Venera 7, The First Craft to Make Controlled Landing on Another Planet And Send Data From its Surface

Dec 9, 2021 0 comments

By 1961 the space race between the United States and the Soviet Union had been going on for six years. The Soviets had the upper hand, having been the first to launch an artificial satellite into orbit, Sputnik 1, on October 4, 1957.

They were also ahead of the curve, launching the first living creature, the puppy Laika aboard Sputnik 2, into orbit on November 3 of the same year. And as everyone knows, the first human being, Yuri Gagarin aboard Vostok 1, on April 12, 1961.

Just a couple of months earlier, on February 12, they also launched the first probe destined for another planet, the Venera 1. Its objective was to orbit Venus, but the malfunction of a sensor caused it to lose contact with the Earth before approaching within 100,000 kilometers of the planet. It was the first probe to combine all the instruments needed on an interplanetary spacecraft: solar panels, parabolic telemetry antenna, three-axis stabilization, and heading correction engine.

venera probe

Artist's impression of a Venera probe on the surface of Venus. Photo: Pixabay

The Americans managed to overtake the Soviets in the race to Venus, as the following year Mariner 2 managed to get within 35,000 kilometers (22,000 miles) and send back data on the planet's surface temperature.

The Soviets tried again with Venera 2, but a failure due to overheating caused the mission to fail. In 1966 it was the turn of Venera 3, which crashed on the surface of Venus on March 1 of that year. Nevertheless, it became the first human-made spacecraft to reach another planet.

The following Venera 4, 5 and 6, although they sent back important data on the atmosphere and pressure on Venus that complemented those provided by the U.S. Mariner 3, 4 and 5, also failed to get closer than about 18 kilometers in altitude, where the high pressures destroyed them.
It would take until December 15, 1970, approximately one year and five months after Armstrong and Aldrin stepped on the surface of the Moon, making a giant leap in the space race, for the Soviets to get their small revenge: to be the first to land a spacecraft on the surface of another planet.

They achieved it with the Venera 7, which became the first human-made craft to make a controlled soft descent on the surface of Venus, and also made the first successful data transmission from the surface of another planet to Earth.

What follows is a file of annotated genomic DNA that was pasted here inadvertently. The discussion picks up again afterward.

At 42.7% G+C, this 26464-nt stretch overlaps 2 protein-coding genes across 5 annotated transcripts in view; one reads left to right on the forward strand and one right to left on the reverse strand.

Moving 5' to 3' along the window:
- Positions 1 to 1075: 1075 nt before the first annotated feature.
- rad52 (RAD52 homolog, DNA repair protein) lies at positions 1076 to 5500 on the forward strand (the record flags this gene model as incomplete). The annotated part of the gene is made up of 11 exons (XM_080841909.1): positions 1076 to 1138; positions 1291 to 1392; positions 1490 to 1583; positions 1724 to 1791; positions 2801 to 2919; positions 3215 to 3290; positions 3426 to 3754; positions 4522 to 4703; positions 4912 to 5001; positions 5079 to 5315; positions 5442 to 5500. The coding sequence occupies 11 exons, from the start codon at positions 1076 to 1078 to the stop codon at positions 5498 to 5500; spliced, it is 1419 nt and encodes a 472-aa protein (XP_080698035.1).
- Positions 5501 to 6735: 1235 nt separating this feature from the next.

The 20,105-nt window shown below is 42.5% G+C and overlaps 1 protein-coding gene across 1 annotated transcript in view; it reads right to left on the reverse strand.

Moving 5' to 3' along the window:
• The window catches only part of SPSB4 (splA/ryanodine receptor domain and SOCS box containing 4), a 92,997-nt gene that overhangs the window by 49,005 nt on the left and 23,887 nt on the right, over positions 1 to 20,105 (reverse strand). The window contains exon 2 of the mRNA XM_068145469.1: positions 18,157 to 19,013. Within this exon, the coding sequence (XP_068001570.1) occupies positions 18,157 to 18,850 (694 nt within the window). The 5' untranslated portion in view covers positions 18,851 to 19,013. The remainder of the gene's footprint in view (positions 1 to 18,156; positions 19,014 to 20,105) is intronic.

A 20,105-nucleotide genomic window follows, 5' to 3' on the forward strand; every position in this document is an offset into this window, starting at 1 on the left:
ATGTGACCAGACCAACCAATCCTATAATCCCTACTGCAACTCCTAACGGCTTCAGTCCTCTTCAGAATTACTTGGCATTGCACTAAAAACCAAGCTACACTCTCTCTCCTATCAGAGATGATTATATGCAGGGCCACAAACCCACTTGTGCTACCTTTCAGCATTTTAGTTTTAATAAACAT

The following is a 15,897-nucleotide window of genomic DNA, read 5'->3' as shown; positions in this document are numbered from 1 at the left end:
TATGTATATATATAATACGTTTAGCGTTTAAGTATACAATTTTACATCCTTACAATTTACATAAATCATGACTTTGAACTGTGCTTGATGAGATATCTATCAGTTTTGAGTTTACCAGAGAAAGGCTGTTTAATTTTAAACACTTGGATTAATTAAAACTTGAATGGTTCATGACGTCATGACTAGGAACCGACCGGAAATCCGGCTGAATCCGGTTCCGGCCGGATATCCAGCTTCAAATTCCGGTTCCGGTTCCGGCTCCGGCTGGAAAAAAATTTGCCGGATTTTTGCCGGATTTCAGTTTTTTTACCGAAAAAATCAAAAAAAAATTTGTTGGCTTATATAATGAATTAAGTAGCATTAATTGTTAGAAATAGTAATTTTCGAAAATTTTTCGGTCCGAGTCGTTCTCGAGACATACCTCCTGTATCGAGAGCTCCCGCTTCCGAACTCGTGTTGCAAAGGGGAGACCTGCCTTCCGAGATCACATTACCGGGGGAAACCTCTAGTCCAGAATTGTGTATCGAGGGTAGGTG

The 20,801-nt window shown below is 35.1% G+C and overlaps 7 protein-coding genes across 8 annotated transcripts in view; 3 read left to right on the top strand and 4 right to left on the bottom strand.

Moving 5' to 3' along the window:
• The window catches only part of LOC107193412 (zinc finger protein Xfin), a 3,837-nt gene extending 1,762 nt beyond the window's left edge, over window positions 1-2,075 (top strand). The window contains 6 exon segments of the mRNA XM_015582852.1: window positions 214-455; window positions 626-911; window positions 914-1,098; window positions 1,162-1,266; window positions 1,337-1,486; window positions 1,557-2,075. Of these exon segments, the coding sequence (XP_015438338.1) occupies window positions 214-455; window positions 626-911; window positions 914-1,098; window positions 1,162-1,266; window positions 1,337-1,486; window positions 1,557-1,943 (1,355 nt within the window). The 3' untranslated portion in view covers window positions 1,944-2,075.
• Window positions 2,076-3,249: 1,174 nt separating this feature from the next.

It was launched on August 17, 1970 and some four months later entered the atmosphere of Venus. At 05:34:10 that same day, the 495 kilograms of Venera 7 landed on the surface at coordinates 5ºS 351ºE. But not without difficulties.

Replica of the Venera-7 lander

Replica of the Venera-7 lander at the Sergei Pavlovich Korolyov Museum of Cosmonautics. Photo: Emerezhko/Wikimedia Commons

Replica of the descent vehicle of Venera-7

Replica of the descent vehicle of Venera-7 at the Lavochkin Scientific Production Association, Moscow. Photo: Stanislav Kozlovskiy/Wikimedia Commons

Although the probe had been designed and oversized in order to ensure its survival in the extreme conditions of Venus (it could withstand 180 bar of pressure and 580 degrees Celsius of temperature), the parachute that was to stop it in the last meters failed. It opened, as planned, at an altitude of 60 kilometers, but a few minutes later it began to fail, causing a faster descent than expected. It ended up failing completely and the probe descended at a speed of 16.5 meters per second (59 kilometers per hour) and overturned on landing causing a misalignment in the radio antenna.

As a result, the signal it emitted was very weak, but it was able to be picked up with temperature telemetry before its battery died. The ground recordings, which were not reviewed until a few weeks later, recorded data on temperature and pressure on Venus. For 23 minutes Venera 7 endured transmitting at an ambient temperature of about 475 degrees Celsius.

The first photograph of the Venusian surface by Venera 9

The first photograph of the Venusian surface by Venera 9.

Later, another 9 probes of the Venera and Vega programs would manage to land on Venus and transmit data on its geology. The latter managed to survive up to 2 hours, providing the first images and direct observations of the planet's surface.

The following year, on December 2, 1971, the Soviets also succeeded in landing the first human-made lander on Mars, Mars 3.

This article was originally published in La Brújula Verde. It has been translated from Spanish and republished with permission.


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